Bernard Cazeneuve, the recently-appointed French prime minister, has said his government will seek to extend its state of emergency to July 2017 – after the Presidential and Parliamentary elections are held. The emergency measures were implemented in November 2015 in after the terror attacks on the French capital which killed 130 people.
The government will now ask the French parliament for approval to extend the state of emergency, which was set to end in mid-January next year. The emergency measures have now been extended four times, as the government considers further attacks by Islamic fundamentalists to be high-risk.
The move was first mooted by former prime minister Manuel Valls, who said last month: "It is difficult today to end the state of emergency, especially since we are going to begin a presidential campaign in a few weeks with meetings, with public gatherings."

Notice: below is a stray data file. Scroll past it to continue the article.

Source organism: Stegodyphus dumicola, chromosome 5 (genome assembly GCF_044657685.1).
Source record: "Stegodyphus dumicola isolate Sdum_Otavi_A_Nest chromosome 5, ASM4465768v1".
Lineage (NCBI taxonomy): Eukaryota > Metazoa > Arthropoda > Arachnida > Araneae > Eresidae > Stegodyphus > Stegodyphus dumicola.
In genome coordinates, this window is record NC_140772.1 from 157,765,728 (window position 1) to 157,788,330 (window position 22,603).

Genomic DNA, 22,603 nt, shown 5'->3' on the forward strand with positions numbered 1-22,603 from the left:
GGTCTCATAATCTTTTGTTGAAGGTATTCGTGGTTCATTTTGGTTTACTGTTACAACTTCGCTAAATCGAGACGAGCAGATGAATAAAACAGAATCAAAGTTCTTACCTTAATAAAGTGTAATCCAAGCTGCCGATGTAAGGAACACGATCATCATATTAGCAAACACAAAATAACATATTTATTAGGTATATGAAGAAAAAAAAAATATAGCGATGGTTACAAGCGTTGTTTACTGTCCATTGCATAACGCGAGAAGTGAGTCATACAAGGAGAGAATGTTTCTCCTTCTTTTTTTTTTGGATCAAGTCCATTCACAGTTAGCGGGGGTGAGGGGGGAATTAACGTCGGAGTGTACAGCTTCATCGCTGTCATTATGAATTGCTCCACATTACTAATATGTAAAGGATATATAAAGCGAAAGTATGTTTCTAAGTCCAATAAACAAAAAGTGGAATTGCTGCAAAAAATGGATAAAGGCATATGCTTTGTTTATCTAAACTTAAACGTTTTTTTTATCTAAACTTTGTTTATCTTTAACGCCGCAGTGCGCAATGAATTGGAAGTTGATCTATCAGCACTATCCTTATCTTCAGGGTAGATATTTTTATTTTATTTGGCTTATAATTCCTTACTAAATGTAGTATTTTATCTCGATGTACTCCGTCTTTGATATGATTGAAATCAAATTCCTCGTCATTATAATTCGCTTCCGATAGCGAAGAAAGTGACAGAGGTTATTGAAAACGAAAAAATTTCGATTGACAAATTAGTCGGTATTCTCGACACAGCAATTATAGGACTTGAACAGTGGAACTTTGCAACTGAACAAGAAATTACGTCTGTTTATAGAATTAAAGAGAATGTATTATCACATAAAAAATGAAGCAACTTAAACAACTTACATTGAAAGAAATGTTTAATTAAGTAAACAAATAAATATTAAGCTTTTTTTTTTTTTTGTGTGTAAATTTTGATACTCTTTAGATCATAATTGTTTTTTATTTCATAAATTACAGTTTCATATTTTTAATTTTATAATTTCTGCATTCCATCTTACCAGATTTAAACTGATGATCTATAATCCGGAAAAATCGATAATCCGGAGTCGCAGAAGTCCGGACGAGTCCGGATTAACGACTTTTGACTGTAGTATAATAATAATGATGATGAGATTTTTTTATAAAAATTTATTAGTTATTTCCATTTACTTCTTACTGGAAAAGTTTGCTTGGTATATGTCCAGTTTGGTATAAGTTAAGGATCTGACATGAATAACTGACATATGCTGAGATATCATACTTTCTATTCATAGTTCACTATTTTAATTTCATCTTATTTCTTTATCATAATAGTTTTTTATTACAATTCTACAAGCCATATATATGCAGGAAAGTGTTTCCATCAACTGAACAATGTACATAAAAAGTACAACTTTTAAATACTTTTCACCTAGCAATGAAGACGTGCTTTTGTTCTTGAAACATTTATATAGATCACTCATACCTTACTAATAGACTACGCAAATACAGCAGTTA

The emergency measures in France allow more authoritarian measures, which have been criticised by some as in breach of civil liberties. The measures include giving power to police to conduct house raids and searches without a warrant or judicial oversight. They also give extra powers to place people under house arrest outside the normal judicial process as well as restrictions on large gatherings.
Having now been extended several times since the powers were invoked, earlier this year, a group of four UN human rights specialists warned of "the lack of clarity and precision of several provisions of the state of emergency and surveillance laws".
Meanwhile, The Human Rights League of France also complained the state of emergency "seriously impacts public freedoms".
As well as the attacks on Paris last November, 86 people were killed in Nice in July. There were also a number of smaller incidents, such as the slaying of an 86-year-old priest in July, for which Islamic State (IS) militants claimed responsibility.